Waiting for the rain to come. In the wintertime there are fewer things I loath more than the sound of an ice cold rain pounding down on the roof. Yet come summertime there is nothing that my ears long for more than the gentle pattering on the tin, turning to a more audible soaking roar. The clatter of lightning and the bass heavy roll of thunder. These days the mere suggestion of falling drops is enough to get me out of my chair and stick my head outside. Clouds had been gathering for days, waiting for the rain that seemed to never come.
Of course the drought had been severe, and quite prolonged. That the brief sprinkle, that would fail to classify itself as really rain, and would quickly subside only to disappear into the starry sky, should not have come as any kind of surprise to me. Yet there I stood just outside my door, staring at the night sky, waiting for the rain that seemed to never come. I was disappointed.
I had never really gotten used to the California climate. My East Coast upbringing, I suppose, had fostered a sort of ambivalence towards the rain. It was never in short supply. It only seemed to happen when you really kind of didn’t want it to. Dentist appointments were never rained out. Just baseball games, trips to the zoo, and ironically enough water parks, because apparently water slides and lightning don’t go well together. That said, I had always enjoyed the relaxing sound of the rain falling against the leaves. Sleeping in late on a Sunday, with no reason to get up. Just listening to the rain. A respite from the heat. Steamy August mornings giving way to the grand excitement of a mid-day “thunder-boomer” as my Grandmother used to call them. Something that once seemed as engrained into the summertime experience as fireflies (another regrettable omission to my adopted home) now seemed a distant memory. Standing on my front steps, watching the moon pass in and out of the clouds, waiting for the rain that seemed to never come.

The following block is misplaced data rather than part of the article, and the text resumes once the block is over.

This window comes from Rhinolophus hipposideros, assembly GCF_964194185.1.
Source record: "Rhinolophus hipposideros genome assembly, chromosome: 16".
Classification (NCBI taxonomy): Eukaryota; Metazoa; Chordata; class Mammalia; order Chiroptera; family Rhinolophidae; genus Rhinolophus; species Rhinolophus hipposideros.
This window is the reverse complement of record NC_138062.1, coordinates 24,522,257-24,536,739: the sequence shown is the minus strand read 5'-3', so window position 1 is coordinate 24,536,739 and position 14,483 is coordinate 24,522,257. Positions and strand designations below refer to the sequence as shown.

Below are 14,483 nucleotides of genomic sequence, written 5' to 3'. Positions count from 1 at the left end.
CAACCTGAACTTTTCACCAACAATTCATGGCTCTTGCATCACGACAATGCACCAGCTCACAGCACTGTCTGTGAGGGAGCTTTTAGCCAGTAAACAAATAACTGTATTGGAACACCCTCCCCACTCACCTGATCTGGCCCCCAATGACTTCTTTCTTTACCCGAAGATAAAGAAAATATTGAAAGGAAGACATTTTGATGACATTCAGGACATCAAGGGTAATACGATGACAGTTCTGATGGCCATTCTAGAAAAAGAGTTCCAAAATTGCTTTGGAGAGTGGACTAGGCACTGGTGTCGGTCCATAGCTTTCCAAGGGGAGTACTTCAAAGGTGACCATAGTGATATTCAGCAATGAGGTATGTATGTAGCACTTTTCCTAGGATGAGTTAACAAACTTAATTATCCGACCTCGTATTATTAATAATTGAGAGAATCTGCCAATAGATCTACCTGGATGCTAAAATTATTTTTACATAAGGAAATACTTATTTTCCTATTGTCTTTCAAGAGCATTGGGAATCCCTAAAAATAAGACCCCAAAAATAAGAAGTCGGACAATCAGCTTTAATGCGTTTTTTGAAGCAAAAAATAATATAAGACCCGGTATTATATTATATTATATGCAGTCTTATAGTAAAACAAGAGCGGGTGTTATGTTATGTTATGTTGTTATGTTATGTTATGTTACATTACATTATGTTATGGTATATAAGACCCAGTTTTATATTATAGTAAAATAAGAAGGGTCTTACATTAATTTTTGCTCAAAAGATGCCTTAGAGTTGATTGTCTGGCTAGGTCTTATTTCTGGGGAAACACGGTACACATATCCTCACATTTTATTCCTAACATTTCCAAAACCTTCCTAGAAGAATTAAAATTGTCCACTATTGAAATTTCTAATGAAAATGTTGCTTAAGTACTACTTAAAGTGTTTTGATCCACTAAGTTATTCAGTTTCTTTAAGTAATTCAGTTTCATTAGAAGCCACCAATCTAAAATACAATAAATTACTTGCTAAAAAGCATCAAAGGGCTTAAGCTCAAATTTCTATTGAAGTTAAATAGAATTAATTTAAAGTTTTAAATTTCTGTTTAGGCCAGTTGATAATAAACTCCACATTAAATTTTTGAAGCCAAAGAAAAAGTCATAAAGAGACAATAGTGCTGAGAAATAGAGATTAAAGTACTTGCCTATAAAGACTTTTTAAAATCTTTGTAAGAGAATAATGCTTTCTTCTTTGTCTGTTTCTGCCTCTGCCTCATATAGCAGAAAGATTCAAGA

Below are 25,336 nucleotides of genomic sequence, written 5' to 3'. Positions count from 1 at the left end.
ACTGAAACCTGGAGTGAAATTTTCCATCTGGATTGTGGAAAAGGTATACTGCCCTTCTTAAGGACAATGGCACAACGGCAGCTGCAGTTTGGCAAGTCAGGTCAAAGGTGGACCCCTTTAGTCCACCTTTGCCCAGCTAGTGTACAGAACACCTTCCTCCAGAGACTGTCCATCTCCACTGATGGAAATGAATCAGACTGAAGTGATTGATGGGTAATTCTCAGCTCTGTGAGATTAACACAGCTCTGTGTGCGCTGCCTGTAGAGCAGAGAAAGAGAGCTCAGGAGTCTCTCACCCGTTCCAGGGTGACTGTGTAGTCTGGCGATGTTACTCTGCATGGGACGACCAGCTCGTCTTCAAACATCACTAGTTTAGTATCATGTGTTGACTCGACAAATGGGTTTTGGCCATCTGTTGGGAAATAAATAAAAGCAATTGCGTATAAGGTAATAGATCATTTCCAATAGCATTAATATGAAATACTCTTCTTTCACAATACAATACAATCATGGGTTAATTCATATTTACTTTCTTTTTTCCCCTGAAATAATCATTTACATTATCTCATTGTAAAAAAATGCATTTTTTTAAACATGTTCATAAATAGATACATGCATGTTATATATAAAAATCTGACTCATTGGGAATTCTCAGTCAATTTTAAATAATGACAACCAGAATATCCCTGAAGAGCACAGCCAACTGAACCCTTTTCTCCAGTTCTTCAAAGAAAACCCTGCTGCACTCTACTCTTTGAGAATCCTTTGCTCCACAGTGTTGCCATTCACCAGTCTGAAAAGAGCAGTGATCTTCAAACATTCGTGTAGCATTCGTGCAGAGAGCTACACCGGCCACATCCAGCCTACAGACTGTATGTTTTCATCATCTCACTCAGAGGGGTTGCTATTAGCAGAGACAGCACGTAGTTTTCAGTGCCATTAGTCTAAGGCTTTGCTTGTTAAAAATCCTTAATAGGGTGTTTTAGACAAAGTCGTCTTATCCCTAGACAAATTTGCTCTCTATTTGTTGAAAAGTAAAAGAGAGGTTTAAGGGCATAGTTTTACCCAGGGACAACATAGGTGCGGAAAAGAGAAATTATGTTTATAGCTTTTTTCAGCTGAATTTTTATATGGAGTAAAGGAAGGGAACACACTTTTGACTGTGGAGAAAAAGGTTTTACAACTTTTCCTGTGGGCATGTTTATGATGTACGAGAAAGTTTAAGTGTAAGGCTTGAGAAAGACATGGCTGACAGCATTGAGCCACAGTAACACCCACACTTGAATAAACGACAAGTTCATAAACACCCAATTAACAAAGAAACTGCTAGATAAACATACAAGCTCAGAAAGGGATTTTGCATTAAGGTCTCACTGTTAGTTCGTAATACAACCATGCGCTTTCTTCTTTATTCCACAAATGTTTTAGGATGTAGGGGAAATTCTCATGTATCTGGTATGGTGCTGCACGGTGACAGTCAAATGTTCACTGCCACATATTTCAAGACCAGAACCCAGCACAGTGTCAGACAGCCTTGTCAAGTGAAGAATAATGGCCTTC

Once again disappointed by the rather predictable results, I slipped back inside. Despite the gathering of clouds it seemed the rain would hold off for another day. It seemed impossible that it could continue on like this much longer. How many days of heat and humidity? The dustiness had set in. It seemed as if everything abound was in need of a refreshing bath. The drought had been both severe and quite prolonged, the plants it seemed were losing their springtime enthusiasm. Leaves cowering from the hot sun. In need of a long cold drink. Longing for a sustained drenching. Anything to penetrate the sun parched ground. Everything waiting together, for the rain that seemed to never come.
I had tried my own personal best, or at least so I thought. I had washed my car. I had tried the basic shaking fist at sky technique. I have little experience in rain dances. I issued direct challenges, “come on rain,” I would yell, though not generally when other people were around. Once I yelled and shook my fist at the sky at the same time but I abandoned the effort when I determined it was straying too close to lunacy. It seemed that my efforts were largely fruitless.
The clouds had conspired to rain if and when they pleased, which might very well be never. This quite prolonged severe drought seemed bound to continue. The leaves had been withered. The creeks had run dry. The earth remained parched. Yet through it all my wait for the day continued. Waiting to stick my head out the door. Waiting for that sound of rain on weathered tin to return. Waiting for the rain that seemed to never come.